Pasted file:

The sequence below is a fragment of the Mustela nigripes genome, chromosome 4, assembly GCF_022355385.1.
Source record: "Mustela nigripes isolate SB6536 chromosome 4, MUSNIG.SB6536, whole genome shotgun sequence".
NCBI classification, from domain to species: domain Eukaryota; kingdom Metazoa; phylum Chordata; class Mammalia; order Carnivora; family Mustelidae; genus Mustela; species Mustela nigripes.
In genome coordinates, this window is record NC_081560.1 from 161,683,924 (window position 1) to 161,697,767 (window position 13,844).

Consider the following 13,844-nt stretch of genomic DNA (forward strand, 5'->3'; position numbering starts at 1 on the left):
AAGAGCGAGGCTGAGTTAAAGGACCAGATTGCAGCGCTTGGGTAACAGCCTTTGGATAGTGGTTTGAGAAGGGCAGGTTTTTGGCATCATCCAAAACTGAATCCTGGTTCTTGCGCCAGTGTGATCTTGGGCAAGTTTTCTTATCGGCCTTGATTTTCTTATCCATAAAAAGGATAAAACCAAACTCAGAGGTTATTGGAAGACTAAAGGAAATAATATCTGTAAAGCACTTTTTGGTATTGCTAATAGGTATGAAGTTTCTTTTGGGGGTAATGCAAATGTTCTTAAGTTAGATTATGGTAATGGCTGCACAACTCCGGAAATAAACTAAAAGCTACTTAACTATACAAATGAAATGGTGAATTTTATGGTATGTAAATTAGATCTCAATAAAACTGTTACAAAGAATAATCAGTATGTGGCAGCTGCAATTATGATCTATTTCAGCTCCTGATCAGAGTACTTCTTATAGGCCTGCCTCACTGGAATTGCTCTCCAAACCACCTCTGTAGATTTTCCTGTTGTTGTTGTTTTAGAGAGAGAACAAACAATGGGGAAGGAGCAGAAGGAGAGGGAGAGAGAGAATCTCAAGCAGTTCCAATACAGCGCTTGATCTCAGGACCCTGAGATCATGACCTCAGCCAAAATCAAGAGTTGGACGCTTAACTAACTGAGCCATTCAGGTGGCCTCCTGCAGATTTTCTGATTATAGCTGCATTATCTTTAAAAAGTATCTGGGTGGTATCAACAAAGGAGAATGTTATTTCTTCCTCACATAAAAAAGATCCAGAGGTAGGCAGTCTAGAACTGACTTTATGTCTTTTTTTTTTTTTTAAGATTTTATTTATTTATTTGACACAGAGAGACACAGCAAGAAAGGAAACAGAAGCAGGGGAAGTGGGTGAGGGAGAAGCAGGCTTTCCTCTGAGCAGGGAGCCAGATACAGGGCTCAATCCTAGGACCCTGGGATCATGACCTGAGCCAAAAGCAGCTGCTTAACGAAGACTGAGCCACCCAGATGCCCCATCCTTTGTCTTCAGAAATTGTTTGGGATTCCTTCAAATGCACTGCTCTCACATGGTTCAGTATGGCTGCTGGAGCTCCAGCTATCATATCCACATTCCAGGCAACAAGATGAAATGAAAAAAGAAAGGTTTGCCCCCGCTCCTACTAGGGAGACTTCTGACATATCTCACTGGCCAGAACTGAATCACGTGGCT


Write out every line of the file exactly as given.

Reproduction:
The sequence below is a fragment of the Mustela nigripes genome, chromosome 4, assembly GCF_022355385.1.
Source record: "Mustela nigripes isolate SB6536 chromosome 4, MUSNIG.SB6536, whole genome shotgun sequence".
NCBI classification, from domain to species: domain Eukaryota; kingdom Metazoa; phylum Chordata; class Mammalia; order Carnivora; family Mustelidae; genus Mustela; species Mustela nigripes.
In genome coordinates, this window is record NC_081560.1 from 161,683,924 (window position 1) to 161,697,767 (window position 13,844).

Consider the following 13,844-nt stretch of genomic DNA (forward strand, 5'->3'; position numbering starts at 1 on the left):
AAGAGCGAGGCTGAGTTAAAGGACCAGATTGCAGCGCTTGGGTAACAGCCTTTGGATAGTGGTTTGAGAAGGGCAGGTTTTTGGCATCATCCAAAACTGAATCCTGGTTCTTGCGCCAGTGTGATCTTGGGCAAGTTTTCTTATCGGCCTTGATTTTCTTATCCATAAAAAGGATAAAACCAAACTCAGAGGTTATTGGAAGACTAAAGGAAATAATATCTGTAAAGCACTTTTTGGTATTGCTAATAGGTATGAAGTTTCTTTTGGGGGTAATGCAAATGTTCTTAAGTTAGATTATGGTAATGGCTGCACAACTCCGGAAATAAACTAAAAGCTACTTAACTATACAAATGAAATGGTGAATTTTATGGTATGTAAATTAGATCTCAATAAAACTGTTACAAAGAATAATCAGTATGTGGCAGCTGCAATTATGATCTATTTCAGCTCCTGATCAGAGTACTTCTTATAGGCCTGCCTCACTGGAATTGCTCTCCAAACCACCTCTGTAGATTTTCCTGTTGTTGTTGTTTTAGAGAGAGAACAAACAATGGGGAAGGAGCAGAAGGAGAGGGAGAGAGAGAATCTCAAGCAGTTCCAATACAGCGCTTGATCTCAGGACCCTGAGATCATGACCTCAGCCAAAATCAAGAGTTGGACGCTTAACTAACTGAGCCATTCAGGTGGCCTCCTGCAGATTTTCTGATTATAGCTGCATTATCTTTAAAAAGTATCTGGGTGGTATCAACAAAGGAGAATGTTATTTCTTCCTCACATAAAAAAGATCCAGAGGTAGGCAGTCTAGAACTGACTTTATGTCTTTTTTTTTTTTTTAAGATTTTATTTATTTATTTGACACAGAGAGACACAGCAAGAAAGGAAACAGAAGCAGGGGAAGTGGGTGAGGGAGAAGCAGGCTTTCCTCTGAGCAGGGAGCCAGATACAGGGCTCAATCCTAGGACCCTGGGATCATGACCTGAGCCAAAAGCAGCTGCTTAACGAAGACTGAGCCACCCAGATGCCCCATCCTTTGTCTTCAGAAATTGTTTGGGATTCCTTCAAATGCACTGCTCTCACATGGTTCAGTATGGCTGCTGGAGCTCCAGCTATCATATCCACATTCCAGGCAACAAGATGAAATGAAAAAAGAAAGGTTTGCCCCCGCTCCTACTAGGGAGACTTCTGACATATCTCACTGGCCAGAACTGAATCACGTGGCT